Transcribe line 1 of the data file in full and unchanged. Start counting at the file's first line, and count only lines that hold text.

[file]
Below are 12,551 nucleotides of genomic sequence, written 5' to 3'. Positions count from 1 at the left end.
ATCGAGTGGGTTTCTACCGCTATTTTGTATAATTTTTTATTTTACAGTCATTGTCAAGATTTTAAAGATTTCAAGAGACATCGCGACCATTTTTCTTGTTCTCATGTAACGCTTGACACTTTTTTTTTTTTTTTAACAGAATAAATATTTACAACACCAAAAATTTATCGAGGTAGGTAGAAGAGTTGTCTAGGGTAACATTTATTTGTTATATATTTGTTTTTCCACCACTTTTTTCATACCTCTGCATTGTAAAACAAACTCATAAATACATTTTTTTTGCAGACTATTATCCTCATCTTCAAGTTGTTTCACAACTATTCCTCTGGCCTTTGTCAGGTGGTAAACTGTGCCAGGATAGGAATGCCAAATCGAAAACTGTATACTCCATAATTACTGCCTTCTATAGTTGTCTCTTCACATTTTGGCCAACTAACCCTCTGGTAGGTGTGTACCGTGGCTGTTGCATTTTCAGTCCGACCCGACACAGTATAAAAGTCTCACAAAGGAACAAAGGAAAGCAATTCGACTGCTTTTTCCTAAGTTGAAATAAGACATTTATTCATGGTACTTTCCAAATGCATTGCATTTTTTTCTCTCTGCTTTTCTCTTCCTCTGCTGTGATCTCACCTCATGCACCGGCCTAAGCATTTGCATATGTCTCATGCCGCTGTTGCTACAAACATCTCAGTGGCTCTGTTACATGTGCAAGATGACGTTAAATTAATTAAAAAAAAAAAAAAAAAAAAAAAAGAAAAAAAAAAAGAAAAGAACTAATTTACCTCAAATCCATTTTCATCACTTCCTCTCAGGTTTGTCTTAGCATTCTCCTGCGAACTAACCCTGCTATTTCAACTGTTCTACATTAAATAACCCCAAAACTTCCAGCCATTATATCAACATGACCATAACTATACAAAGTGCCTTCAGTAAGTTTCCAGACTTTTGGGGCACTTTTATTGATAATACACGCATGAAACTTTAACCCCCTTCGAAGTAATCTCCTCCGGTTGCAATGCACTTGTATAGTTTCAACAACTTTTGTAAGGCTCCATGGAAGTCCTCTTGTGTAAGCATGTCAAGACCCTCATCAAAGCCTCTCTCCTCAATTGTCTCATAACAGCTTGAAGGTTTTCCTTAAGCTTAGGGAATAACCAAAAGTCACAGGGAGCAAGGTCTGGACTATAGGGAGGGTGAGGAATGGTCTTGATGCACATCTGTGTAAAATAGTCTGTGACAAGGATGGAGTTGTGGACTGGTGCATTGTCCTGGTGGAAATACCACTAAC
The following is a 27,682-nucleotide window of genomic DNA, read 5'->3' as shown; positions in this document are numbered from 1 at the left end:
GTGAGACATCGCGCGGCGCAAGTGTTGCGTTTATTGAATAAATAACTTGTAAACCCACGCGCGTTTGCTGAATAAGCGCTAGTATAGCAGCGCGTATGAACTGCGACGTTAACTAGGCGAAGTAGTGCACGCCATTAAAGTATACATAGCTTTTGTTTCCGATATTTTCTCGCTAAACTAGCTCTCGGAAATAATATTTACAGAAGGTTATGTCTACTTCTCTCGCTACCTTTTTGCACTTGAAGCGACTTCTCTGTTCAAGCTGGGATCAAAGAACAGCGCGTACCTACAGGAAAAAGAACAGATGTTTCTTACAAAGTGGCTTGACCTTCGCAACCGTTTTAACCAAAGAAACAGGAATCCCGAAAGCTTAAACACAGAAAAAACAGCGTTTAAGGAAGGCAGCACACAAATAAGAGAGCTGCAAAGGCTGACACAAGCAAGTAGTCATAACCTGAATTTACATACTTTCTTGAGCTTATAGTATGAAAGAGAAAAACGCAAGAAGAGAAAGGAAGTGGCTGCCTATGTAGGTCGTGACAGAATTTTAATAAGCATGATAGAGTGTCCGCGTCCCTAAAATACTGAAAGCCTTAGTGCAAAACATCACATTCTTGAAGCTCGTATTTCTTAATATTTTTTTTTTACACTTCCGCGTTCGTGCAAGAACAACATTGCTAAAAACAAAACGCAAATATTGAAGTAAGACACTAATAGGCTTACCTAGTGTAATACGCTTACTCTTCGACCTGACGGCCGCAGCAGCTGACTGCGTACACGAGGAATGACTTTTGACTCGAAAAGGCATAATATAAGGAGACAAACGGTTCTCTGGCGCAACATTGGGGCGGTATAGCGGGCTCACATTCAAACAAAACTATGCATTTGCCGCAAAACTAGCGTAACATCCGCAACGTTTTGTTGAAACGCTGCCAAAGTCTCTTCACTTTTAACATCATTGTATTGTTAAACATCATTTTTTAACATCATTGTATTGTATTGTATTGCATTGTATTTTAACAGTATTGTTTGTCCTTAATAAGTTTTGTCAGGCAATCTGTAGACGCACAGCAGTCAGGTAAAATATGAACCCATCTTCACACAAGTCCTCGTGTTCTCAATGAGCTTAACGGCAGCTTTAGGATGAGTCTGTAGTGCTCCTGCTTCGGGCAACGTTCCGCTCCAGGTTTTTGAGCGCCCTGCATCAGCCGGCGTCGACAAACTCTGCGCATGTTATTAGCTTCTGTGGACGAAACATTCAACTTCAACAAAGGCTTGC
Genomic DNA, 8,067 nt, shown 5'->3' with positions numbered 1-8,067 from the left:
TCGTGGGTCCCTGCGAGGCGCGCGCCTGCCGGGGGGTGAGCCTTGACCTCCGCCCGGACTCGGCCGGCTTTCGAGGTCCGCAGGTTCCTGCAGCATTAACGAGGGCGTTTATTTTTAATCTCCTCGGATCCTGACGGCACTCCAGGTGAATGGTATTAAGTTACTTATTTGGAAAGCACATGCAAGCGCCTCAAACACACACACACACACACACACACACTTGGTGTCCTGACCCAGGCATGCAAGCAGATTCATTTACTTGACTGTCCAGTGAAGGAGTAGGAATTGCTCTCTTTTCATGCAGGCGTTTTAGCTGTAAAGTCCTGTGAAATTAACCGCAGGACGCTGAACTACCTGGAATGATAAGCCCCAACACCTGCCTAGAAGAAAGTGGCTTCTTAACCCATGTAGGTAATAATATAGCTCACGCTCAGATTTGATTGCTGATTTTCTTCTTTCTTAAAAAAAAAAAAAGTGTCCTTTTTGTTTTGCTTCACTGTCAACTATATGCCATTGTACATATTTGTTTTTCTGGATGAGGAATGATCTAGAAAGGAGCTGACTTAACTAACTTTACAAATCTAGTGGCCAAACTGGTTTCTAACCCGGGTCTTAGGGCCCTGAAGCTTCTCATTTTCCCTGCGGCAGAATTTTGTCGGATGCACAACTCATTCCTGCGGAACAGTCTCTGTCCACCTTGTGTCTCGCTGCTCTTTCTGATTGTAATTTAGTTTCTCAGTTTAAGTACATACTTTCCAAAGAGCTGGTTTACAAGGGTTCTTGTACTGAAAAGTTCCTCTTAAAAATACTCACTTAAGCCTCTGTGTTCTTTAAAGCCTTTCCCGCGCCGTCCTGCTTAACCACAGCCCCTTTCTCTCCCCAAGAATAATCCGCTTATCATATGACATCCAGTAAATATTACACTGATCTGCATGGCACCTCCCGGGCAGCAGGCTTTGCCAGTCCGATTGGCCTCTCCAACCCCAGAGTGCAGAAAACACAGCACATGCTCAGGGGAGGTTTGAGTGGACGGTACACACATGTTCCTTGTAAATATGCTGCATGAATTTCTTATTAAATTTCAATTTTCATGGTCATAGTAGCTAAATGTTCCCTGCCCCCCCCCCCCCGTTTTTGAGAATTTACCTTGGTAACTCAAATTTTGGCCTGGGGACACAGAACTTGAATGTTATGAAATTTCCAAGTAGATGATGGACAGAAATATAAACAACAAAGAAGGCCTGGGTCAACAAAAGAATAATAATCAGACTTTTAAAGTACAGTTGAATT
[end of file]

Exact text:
Below are 12,551 nucleotides of genomic sequence, written 5' to 3'. Positions count from 1 at the left end.